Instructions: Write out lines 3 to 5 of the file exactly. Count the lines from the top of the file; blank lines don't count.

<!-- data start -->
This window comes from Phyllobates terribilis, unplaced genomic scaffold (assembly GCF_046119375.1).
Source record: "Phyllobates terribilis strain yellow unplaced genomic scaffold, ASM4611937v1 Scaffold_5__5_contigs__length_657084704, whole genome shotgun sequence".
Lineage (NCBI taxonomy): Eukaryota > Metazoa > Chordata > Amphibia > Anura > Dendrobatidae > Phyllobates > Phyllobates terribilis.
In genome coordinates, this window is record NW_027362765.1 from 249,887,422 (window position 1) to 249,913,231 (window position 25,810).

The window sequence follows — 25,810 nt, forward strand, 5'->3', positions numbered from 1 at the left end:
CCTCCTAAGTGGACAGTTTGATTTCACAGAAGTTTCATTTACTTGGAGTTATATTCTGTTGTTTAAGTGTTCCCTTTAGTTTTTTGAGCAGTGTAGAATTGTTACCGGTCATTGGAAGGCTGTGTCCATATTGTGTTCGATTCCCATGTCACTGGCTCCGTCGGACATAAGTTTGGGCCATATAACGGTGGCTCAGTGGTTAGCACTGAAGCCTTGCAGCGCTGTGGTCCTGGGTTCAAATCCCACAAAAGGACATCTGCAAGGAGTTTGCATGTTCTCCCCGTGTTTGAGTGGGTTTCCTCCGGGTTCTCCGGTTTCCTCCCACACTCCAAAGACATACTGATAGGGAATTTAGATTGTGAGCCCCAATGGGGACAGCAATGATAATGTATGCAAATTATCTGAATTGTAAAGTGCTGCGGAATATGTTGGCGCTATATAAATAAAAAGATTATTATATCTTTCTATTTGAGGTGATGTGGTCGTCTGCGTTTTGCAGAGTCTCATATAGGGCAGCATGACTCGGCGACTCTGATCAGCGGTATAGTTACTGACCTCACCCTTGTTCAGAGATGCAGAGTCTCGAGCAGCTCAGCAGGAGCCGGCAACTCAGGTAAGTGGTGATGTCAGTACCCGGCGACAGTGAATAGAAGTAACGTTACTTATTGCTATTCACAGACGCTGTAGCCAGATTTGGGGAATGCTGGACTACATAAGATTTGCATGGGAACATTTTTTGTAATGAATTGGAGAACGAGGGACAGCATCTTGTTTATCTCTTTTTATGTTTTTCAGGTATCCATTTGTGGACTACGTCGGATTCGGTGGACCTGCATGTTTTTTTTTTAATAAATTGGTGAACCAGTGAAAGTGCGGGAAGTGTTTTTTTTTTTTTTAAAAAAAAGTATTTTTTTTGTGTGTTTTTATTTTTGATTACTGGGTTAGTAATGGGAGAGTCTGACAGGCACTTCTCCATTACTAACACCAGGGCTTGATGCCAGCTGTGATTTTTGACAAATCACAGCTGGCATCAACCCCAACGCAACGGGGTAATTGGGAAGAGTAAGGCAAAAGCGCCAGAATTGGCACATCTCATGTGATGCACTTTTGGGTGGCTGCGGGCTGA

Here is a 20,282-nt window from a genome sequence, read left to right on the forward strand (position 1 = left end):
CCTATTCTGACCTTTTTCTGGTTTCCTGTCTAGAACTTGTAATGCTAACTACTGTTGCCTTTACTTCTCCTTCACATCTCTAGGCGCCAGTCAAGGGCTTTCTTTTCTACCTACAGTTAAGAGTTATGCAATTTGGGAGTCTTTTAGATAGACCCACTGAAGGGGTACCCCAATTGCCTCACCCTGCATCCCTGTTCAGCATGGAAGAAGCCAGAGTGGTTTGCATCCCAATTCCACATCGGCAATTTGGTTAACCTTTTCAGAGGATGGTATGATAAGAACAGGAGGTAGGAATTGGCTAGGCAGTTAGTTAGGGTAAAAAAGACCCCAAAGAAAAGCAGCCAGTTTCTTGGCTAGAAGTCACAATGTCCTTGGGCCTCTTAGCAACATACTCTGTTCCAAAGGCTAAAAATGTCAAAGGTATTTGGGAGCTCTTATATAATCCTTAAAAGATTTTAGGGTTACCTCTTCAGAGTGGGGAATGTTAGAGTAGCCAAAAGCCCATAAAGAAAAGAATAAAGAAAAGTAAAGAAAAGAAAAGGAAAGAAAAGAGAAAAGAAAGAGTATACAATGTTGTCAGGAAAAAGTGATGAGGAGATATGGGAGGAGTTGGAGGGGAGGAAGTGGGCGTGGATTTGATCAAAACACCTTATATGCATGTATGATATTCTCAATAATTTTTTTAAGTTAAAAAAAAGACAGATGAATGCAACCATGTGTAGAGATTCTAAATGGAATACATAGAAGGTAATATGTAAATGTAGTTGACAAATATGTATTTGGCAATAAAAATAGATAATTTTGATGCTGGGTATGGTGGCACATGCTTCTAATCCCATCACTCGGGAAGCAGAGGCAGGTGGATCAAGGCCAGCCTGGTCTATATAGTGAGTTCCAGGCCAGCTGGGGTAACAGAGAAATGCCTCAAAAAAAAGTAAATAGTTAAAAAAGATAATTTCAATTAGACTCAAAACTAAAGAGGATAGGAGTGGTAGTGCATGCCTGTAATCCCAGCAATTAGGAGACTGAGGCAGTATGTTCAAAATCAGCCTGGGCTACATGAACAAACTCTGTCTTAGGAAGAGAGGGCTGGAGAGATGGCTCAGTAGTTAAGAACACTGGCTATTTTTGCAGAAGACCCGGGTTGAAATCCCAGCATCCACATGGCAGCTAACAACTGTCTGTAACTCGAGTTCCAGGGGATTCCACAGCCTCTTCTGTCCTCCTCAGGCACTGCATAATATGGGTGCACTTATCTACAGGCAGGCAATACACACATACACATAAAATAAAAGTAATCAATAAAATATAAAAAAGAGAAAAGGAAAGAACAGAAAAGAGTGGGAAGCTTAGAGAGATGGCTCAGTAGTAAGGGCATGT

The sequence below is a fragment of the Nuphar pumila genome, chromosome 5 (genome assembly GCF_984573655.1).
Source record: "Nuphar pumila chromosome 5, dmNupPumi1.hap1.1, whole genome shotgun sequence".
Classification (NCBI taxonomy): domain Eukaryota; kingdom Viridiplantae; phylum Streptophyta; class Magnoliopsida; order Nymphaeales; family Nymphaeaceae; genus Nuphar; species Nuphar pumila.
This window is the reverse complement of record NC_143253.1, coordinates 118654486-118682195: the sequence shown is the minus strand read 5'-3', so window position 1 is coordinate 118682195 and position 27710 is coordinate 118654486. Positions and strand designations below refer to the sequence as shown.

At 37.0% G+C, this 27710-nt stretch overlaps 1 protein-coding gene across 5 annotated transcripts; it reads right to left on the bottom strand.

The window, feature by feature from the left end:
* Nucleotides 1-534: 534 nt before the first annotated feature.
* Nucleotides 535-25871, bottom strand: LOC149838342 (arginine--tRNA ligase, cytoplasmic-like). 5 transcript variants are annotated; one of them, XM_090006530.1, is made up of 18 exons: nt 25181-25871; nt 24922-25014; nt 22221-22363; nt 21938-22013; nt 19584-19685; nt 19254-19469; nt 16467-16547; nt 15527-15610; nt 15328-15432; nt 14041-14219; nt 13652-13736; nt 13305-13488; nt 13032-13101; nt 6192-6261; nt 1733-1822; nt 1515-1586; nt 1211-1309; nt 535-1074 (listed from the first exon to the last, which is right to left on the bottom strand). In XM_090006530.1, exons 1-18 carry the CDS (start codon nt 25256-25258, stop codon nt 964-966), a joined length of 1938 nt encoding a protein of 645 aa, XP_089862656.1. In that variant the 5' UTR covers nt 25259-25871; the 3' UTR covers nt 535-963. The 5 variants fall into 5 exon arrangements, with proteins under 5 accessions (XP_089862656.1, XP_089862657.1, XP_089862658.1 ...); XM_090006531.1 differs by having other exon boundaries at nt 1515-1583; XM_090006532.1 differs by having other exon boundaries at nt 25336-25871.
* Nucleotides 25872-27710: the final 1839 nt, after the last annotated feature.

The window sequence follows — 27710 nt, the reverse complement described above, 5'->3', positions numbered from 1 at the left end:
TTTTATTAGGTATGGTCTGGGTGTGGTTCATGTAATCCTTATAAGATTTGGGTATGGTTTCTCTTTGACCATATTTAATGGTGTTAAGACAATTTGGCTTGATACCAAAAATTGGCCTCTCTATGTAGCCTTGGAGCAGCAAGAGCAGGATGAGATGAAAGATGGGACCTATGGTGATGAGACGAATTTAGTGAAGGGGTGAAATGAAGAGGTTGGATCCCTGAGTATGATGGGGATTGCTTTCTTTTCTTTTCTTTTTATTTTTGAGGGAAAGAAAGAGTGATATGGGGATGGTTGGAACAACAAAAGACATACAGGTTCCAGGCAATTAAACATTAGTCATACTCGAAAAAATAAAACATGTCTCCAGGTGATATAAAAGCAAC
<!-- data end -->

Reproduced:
Lineage (NCBI taxonomy): Eukaryota > Metazoa > Chordata > Amphibia > Anura > Dendrobatidae > Phyllobates > Phyllobates terribilis.
In genome coordinates, this window is record NW_027362765.1 from 249,887,422 (window position 1) to 249,913,231 (window position 25,810).

The window sequence follows — 25,810 nt, forward strand, 5'->3', positions numbered from 1 at the left end: